Google’s ‘MugShot’ Algorithm: Are Americans at Risk?

By now, you’ve heard about Google’s recent Hummingbird update. However, Hummingbird isn’t the talk of the Internet anymore — Google’s newest update has been coined the ‘MugShot Algorithm,’ and it’s raising intense ethical debates online.

Traditionally, mugshot web sites have created landing pages out of government-issued arrest details and photographs. When these landing pages start ranking well under a search for the person’s name, the person in question is often incited to pay a fee ($30-$400) to remove the page.

This hasn’t gone over well with Google. Google spokesman Jason Freidenfelds explained to the New York Times, “Our team has been working for the past few months…to address this overall issue in a consistent way.” The article shows Google working diligently to prevent sites from “monetizing humiliation” on the Internet.

However, this didn’t make everyone happy. issued a statement saying,

Google’s recent algorithm modification regarding mugshots puts every person in America who performs a Google search on someone at potential risk in order to shield arrestees from embarrassment.

Employers, landlords, and even online daters use Google to verify clean slates. But what about the issue of privacy? Says a commenter on SearchEngineLand,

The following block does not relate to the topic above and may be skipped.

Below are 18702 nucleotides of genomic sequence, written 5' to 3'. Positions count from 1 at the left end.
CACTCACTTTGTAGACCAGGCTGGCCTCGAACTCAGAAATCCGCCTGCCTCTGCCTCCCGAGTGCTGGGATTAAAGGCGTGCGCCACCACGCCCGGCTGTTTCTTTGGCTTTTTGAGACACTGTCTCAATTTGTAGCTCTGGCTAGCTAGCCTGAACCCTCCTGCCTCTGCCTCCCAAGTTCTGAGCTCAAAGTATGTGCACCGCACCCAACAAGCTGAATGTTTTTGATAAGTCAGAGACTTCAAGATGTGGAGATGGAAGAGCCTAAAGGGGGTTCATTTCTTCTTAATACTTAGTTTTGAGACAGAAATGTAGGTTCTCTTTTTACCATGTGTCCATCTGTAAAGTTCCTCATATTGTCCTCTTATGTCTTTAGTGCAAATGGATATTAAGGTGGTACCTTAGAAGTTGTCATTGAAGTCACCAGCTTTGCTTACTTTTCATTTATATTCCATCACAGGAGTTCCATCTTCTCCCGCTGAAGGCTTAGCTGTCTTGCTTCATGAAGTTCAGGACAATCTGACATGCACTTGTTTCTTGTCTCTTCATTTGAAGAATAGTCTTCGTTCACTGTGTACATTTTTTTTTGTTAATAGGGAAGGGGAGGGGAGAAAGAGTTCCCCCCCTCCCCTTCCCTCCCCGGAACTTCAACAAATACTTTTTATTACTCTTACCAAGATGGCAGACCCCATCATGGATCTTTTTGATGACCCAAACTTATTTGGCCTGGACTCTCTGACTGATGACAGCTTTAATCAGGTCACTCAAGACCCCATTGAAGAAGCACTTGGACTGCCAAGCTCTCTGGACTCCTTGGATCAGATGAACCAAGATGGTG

My co-worker’s daughter was arrested for underage drinking. She was 20. She was not charged since it was her first offense and only had to take some classes for alcohol. That was 5 years ago. Her mugshot still shows up online even though she’s old enough to consume alcohol and was never charged with any crime. Isn’t THAT horrible?

The conversation boils down to: Should Google act as an extension of the government — providing public warning and arrest details of civilians whenever a search is performed under their name? Or does this only provide the perfect platform for mugshot-style sites to procure money from individuals whose criminality is debatable? Certainly, details are available via other methods — a criminal record check is simple enough to perform — but the First Amendment does allow publishers to share data like mugshots from reputable sources (like police websites). Still, demanding payment to remove them is when those ‘extortion’ bells start ringing.

Ultimately, the ethical decision is up to Google. The ‘MugShot Algorithm’ suggests they’re leaning towards eradication of mugshot websites entirely — that discovering a criminal record attached to a name search doesn’t out-value individual privacy. It’s a safe bet to say that mugshot sites will be losing a majority of business soon, despite their protesting; if Google’s actively eliminating your rankings, you don’t stand much of a chance.

How do you believe search engines should interact with criminal records?

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